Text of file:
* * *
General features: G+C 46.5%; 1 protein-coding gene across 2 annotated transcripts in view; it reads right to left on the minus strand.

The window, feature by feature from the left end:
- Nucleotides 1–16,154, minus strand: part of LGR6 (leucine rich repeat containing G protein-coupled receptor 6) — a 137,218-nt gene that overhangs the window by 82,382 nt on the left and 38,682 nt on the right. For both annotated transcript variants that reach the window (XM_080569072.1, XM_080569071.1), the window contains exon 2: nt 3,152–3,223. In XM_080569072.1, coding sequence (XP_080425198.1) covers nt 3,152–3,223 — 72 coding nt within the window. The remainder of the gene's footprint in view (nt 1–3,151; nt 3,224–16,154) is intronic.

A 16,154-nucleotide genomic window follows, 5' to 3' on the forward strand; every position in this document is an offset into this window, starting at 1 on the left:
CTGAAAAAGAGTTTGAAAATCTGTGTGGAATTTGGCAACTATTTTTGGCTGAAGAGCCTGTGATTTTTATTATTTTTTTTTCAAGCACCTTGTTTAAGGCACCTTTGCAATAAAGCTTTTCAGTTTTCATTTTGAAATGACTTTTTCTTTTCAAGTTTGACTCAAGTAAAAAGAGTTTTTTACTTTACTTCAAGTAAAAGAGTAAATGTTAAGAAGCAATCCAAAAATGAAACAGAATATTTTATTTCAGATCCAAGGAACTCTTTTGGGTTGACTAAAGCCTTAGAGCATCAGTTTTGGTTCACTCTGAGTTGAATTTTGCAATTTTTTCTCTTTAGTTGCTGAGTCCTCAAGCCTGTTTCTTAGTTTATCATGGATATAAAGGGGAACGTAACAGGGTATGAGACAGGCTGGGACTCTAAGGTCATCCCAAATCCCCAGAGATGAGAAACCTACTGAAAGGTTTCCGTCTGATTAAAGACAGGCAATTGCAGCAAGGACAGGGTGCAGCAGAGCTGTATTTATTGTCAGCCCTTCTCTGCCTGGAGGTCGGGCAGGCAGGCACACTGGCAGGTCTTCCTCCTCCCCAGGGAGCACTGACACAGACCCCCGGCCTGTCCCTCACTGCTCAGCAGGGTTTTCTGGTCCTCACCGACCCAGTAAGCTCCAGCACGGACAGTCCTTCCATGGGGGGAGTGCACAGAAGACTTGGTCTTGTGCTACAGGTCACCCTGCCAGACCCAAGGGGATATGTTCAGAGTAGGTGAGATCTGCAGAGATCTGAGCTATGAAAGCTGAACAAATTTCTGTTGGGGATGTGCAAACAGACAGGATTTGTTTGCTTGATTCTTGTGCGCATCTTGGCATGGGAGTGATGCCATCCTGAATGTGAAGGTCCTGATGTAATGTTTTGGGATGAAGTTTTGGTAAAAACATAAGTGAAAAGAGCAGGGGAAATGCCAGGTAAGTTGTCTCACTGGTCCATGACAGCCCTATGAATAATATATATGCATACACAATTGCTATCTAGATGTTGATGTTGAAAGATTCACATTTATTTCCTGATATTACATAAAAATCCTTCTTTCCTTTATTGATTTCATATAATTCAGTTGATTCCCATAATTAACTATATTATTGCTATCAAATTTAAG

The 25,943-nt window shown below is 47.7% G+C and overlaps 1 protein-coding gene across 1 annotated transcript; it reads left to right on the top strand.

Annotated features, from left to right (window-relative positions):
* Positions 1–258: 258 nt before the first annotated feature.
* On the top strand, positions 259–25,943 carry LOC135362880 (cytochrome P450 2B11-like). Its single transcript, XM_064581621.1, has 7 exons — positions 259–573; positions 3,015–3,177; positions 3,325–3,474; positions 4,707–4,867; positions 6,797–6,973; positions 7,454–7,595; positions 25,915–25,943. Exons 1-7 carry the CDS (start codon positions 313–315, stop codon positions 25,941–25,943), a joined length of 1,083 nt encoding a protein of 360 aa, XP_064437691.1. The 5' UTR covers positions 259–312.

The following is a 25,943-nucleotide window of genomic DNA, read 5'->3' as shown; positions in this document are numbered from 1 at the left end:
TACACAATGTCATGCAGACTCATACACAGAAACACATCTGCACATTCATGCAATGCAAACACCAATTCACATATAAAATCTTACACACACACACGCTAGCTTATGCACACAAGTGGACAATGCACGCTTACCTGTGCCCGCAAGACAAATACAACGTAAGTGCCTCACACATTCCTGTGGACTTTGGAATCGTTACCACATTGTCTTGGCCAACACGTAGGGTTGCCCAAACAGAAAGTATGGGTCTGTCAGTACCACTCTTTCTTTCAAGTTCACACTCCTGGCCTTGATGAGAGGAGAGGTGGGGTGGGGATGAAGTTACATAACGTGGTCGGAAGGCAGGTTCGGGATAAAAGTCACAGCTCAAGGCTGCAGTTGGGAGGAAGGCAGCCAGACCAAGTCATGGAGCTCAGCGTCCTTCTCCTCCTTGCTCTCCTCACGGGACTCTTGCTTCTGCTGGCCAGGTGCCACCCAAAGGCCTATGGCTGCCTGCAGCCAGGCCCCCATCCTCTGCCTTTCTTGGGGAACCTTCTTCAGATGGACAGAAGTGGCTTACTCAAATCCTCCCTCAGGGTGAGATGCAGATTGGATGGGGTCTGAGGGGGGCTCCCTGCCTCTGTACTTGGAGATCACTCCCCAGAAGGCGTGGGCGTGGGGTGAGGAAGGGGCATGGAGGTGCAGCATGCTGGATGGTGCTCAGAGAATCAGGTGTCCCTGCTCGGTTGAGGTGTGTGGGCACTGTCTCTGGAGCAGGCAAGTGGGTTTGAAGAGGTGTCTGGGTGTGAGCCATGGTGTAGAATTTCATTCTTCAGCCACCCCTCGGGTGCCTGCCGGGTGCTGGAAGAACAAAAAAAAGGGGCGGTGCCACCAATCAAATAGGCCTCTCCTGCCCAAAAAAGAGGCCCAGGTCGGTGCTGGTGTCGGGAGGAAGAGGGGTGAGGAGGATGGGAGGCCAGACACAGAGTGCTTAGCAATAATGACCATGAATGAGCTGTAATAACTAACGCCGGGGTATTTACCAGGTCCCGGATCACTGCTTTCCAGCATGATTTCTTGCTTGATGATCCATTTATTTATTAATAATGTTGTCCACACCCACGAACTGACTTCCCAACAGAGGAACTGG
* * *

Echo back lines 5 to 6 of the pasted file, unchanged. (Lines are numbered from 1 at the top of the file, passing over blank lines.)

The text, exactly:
CTGAAAAAGAGTTTGAAAATCTGTGTGGAATTTGGCAACTATTTTTGGCTGAAGAGCCTGTGATTTTTATTATTTTTTTTTCAAGCACCTTGTTTAAGGCACCTTTGCAATAAAGCTTTTCAGTTTTCATTTTGAAATGACTTTTTCTTTTCAAGTTTGACTCAAGTAAAAAGAGTTTTTTACTTTACTTCAAGTAAAAGAGTAAATGTTAAGAAGCAATCCAAAAATGAAACAGAATATTTTATTTCAGATCCAAGGAACTCTTTTGGGTTGACTAAAGCCTTAGAGCATCAGTTTTGGTTCACTCTGAGTTGAATTTTGCAATTTTTTCTCTTTAGTTGCTGAGTCCTCAAGCCTGTTTCTTAGTTTATCATGGATATAAAGGGGAACGTAACAGGGTATGAGACAGGCTGGGACTCTAAGGTCATCCCAAATCCCCAGAGATGAGAAACCTACTGAAAGGTTTCCGTCTGATTAAAGACAGGCAATTGCAGCAAGGACAGGGTGCAGCAGAGCTGTATTTATTGTCAGCCCTTCTCTGCCTGGAGGTCGGGCAGGCAGGCACACTGGCAGGTCTTCCTCCTCCCCAGGGAGCACTGACACAGACCCCCGGCCTGTCCCTCACTGCTCAGCAGGGTTTTCTGGTCCTCACCGACCCAGTAAGCTCCAGCACGGACAGTCCTTCCATGGGGGGAGTGCACAGAAGACTTGGTCTTGTGCTACAGGTCACCCTGCCAGACCCAAGGGGATATGTTCAGAGTAGGTGAGATCTGCAGAGATCTGAGCTATGAAAGCTGAACAAATTTCTGTTGGGGATGTGCAAACAGACAGGATTTGTTTGCTTGATTCTTGTGCGCATCTTGGCATGGGAGTGATGCCATCCTGAATGTGAAGGTCCTGATGTAATGTTTTGGGATGAAGTTTTGGTAAAAACATAAGTGAAAAGAGCAGGGGAAATGCCAGGTAAGTTGTCTCACTGGTCCATGACAGCCCTATGAATAATATATATGCATACACAATTGCTATCTAGATGTTGATGTTGAAAGATTCACATTTATTTCCTGATATTACATAAAAATCCTTCTTTCCTTTATTGATTTCATATAATTCAGTTGATTCCCATAATTAACTATATTATTGCTATCAAATTTAAG

The 25,943-nt window shown below is 47.7% G+C and overlaps 1 protein-coding gene across 1 annotated transcript; it reads left to right on the top strand.